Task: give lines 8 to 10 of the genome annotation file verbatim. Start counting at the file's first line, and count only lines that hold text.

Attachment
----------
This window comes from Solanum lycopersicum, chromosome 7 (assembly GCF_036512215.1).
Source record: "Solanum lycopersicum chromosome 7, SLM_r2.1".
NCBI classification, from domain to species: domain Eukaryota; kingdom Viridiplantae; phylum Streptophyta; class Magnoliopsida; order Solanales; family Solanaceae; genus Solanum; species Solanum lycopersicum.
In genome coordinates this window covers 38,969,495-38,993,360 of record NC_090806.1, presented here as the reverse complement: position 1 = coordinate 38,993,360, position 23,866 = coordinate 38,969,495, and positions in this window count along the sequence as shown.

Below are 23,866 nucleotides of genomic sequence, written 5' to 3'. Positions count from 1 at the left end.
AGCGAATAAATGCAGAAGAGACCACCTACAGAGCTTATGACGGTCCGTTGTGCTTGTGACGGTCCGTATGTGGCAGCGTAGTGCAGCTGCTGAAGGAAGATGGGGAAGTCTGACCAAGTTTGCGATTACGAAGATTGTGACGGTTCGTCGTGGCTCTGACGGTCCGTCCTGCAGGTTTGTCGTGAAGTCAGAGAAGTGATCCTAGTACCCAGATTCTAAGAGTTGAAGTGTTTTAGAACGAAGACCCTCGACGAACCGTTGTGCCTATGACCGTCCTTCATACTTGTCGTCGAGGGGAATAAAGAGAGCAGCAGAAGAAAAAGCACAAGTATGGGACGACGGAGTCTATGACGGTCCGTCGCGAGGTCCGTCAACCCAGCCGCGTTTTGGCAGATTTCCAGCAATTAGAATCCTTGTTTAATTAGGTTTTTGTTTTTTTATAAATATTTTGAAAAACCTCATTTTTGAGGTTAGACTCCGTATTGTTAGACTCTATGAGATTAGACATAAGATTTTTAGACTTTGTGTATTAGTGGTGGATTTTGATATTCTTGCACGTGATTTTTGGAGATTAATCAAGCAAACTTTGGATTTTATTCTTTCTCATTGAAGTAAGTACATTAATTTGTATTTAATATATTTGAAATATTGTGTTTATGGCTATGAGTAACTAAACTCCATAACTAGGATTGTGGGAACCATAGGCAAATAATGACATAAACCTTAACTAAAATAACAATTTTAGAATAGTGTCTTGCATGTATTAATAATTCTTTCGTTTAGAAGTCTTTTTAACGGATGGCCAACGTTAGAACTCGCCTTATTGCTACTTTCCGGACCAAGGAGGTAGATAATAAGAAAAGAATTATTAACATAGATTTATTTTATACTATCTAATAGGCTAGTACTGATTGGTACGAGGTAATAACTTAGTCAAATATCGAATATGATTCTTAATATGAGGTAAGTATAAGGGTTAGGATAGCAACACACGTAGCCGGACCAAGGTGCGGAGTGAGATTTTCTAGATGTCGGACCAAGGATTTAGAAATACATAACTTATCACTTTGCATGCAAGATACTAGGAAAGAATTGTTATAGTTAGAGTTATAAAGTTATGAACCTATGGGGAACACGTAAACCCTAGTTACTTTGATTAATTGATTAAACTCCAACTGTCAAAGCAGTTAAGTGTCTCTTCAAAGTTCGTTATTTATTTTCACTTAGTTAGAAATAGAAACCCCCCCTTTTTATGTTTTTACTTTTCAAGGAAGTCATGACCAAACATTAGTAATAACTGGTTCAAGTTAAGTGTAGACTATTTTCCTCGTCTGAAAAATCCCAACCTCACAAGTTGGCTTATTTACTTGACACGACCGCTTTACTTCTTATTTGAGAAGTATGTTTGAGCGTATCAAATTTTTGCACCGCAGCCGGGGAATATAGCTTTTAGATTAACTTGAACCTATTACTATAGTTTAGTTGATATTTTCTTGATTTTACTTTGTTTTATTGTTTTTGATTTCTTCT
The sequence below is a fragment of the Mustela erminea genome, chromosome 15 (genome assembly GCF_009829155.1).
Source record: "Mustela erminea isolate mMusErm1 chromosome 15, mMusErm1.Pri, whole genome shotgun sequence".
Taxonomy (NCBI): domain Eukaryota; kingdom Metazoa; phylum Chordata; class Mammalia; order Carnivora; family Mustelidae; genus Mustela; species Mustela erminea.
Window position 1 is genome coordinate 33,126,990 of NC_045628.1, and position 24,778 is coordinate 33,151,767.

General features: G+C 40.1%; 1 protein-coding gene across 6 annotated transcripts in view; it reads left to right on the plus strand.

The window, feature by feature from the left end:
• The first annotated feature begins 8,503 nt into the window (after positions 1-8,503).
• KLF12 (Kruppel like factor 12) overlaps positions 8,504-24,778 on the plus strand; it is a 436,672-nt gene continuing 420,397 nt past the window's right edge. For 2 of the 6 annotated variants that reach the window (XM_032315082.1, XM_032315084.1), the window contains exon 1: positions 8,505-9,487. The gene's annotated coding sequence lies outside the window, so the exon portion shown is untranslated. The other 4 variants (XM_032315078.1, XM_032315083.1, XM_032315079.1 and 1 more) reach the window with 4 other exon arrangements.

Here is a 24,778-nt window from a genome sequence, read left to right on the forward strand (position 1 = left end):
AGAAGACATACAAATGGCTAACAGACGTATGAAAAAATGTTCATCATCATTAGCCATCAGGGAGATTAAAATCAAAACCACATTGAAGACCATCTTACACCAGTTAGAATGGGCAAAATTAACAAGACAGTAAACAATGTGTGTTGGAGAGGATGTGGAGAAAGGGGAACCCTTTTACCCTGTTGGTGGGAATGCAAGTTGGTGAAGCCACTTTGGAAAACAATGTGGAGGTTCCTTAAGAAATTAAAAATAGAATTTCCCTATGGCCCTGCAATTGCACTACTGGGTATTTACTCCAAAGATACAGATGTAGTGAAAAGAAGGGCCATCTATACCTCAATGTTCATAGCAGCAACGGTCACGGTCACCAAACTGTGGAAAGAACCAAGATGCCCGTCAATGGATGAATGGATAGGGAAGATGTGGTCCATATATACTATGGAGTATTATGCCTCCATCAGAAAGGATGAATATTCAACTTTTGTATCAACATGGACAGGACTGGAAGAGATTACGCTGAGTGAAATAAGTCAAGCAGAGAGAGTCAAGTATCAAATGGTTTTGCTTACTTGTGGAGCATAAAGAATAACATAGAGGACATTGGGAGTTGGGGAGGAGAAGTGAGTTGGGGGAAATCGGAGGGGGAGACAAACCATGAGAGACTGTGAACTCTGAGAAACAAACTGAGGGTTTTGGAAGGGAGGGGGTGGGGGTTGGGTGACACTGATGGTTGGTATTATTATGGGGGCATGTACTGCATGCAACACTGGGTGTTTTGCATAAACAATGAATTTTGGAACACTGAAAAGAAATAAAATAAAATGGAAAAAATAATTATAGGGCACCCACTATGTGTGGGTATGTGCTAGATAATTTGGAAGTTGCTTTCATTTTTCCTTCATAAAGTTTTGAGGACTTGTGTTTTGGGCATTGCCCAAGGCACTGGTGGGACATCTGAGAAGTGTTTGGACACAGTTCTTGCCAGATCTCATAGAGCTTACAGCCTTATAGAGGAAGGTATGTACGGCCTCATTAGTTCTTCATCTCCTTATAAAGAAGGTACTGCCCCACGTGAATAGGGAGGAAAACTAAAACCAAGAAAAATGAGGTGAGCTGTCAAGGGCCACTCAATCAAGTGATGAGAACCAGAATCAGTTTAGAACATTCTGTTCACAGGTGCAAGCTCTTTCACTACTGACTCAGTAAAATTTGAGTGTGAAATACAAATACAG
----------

Source record: "Mustela erminea isolate mMusErm1 chromosome 15, mMusErm1.Pri, whole genome shotgun sequence".
Taxonomy (NCBI): domain Eukaryota; kingdom Metazoa; phylum Chordata; class Mammalia; order Carnivora; family Mustelidae; genus Mustela; species Mustela erminea.
Window position 1 is genome coordinate 33,126,990 of NC_045628.1, and position 24,778 is coordinate 33,151,767.